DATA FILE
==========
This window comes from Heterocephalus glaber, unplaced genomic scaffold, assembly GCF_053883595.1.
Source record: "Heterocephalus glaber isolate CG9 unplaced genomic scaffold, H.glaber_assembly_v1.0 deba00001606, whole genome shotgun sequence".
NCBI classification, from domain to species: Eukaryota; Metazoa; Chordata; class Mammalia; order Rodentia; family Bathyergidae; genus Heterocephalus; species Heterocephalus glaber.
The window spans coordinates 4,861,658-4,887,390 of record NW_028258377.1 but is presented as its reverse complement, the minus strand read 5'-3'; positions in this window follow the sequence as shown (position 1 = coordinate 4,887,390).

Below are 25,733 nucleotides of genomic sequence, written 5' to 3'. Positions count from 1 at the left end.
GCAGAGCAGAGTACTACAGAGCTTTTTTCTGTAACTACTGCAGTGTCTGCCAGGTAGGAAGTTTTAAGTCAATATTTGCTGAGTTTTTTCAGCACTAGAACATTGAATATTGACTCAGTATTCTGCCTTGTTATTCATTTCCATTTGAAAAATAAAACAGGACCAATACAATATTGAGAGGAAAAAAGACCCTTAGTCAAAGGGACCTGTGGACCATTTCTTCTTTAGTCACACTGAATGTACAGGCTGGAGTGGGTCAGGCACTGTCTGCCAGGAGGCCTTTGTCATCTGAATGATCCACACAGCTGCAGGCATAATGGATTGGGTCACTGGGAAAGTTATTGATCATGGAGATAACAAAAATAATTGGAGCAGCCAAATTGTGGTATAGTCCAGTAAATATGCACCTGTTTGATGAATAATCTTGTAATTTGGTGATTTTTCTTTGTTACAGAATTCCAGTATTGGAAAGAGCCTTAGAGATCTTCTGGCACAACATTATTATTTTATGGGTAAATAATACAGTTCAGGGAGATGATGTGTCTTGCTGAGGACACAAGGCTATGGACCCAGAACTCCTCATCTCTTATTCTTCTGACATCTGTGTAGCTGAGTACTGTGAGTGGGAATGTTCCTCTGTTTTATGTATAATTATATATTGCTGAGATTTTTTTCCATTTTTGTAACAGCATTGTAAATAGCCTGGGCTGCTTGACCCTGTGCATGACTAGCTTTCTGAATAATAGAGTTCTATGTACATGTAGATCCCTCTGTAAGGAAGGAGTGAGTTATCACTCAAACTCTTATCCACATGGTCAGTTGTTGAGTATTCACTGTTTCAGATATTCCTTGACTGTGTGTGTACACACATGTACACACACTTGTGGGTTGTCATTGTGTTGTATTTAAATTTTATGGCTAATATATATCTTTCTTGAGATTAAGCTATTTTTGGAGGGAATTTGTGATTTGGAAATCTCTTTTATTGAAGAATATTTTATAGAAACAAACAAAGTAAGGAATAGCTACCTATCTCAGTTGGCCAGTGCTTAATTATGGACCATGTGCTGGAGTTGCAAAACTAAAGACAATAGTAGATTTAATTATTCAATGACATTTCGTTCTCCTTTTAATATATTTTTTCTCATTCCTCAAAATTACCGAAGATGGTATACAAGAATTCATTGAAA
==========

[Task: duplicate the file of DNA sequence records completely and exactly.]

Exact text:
This window comes from Heterocephalus glaber, unplaced genomic scaffold, assembly GCF_053883595.1.
Source record: "Heterocephalus glaber isolate CG9 unplaced genomic scaffold, H.glaber_assembly_v1.0 deba00001606, whole genome shotgun sequence".
NCBI classification, from domain to species: Eukaryota; Metazoa; Chordata; class Mammalia; order Rodentia; family Bathyergidae; genus Heterocephalus; species Heterocephalus glaber.
The window spans coordinates 4,861,658-4,887,390 of record NW_028258377.1 but is presented as its reverse complement, the minus strand read 5'-3'; positions in this window follow the sequence as shown (position 1 = coordinate 4,887,390).

Below are 25,733 nucleotides of genomic sequence, written 5' to 3'. Positions count from 1 at the left end.
GCAGAGCAGAGTACTACAGAGCTTTTTTCTGTAACTACTGCAGTGTCTGCCAGGTAGGAAGTTTTAAGTCAATATTTGCTGAGTTTTTTCAGCACTAGAACATTGAATATTGACTCAGTATTCTGCCTTGTTATTCATTTCCATTTGAAAAATAAAACAGGACCAATACAATATTGAGAGGAAAAAAGACCCTTAGTCAAAGGGACCTGTGGACCATTTCTTCTTTAGTCACACTGAATGTACAGGCTGGAGTGGGTCAGGCACTGTCTGCCAGGAGGCCTTTGTCATCTGAATGATCCACACAGCTGCAGGCATAATGGATTGGGTCACTGGGAAAGTTATTGATCATGGAGATAACAAAAATAATTGGAGCAGCCAAATTGTGGTATAGTCCAGTAAATATGCACCTGTTTGATGAATAATCTTGTAATTTGGTGATTTTTCTTTGTTACAGAATTCCAGTATTGGAAAGAGCCTTAGAGATCTTCTGGCACAACATTATTATTTTATGGGTAAATAATACAGTTCAGGGAGATGATGTGTCTTGCTGAGGACACAAGGCTATGGACCCAGAACTCCTCATCTCTTATTCTTCTGACATCTGTGTAGCTGAGTACTGTGAGTGGGAATGTTCCTCTGTTTTATGTATAATTATATATTGCTGAGATTTTTTTCCATTTTTGTAACAGCATTGTAAATAGCCTGGGCTGCTTGACCCTGTGCATGACTAGCTTTCTGAATAATAGAGTTCTATGTACATGTAGATCCCTCTGTAAGGAAGGAGTGAGTTATCACTCAAACTCTTATCCACATGGTCAGTTGTTGAGTATTCACTGTTTCAGATATTCCTTGACTGTGTGTGTACACACATGTACACACACTTGTGGGTTGTCATTGTGTTGTATTTAAATTTTATGGCTAATATATATCTTTCTTGAGATTAAGCTATTTTTGGAGGGAATTTGTGATTTGGAAATCTCTTTTATTGAAGAATATTTTATAGAAACAAACAAAGTAAGGAATAGCTACCTATCTCAGTTGGCCAGTGCTTAATTATGGACCATGTGCTGGAGTTGCAAAACTAAAGACAATAGTAGATTTAATTATTCAATGACATTTCGTTCTCCTTTTAATATATTTTTTCTCATTCCTCAAAATTACCGAAGATGGTATACAAGAATTCATTGAAA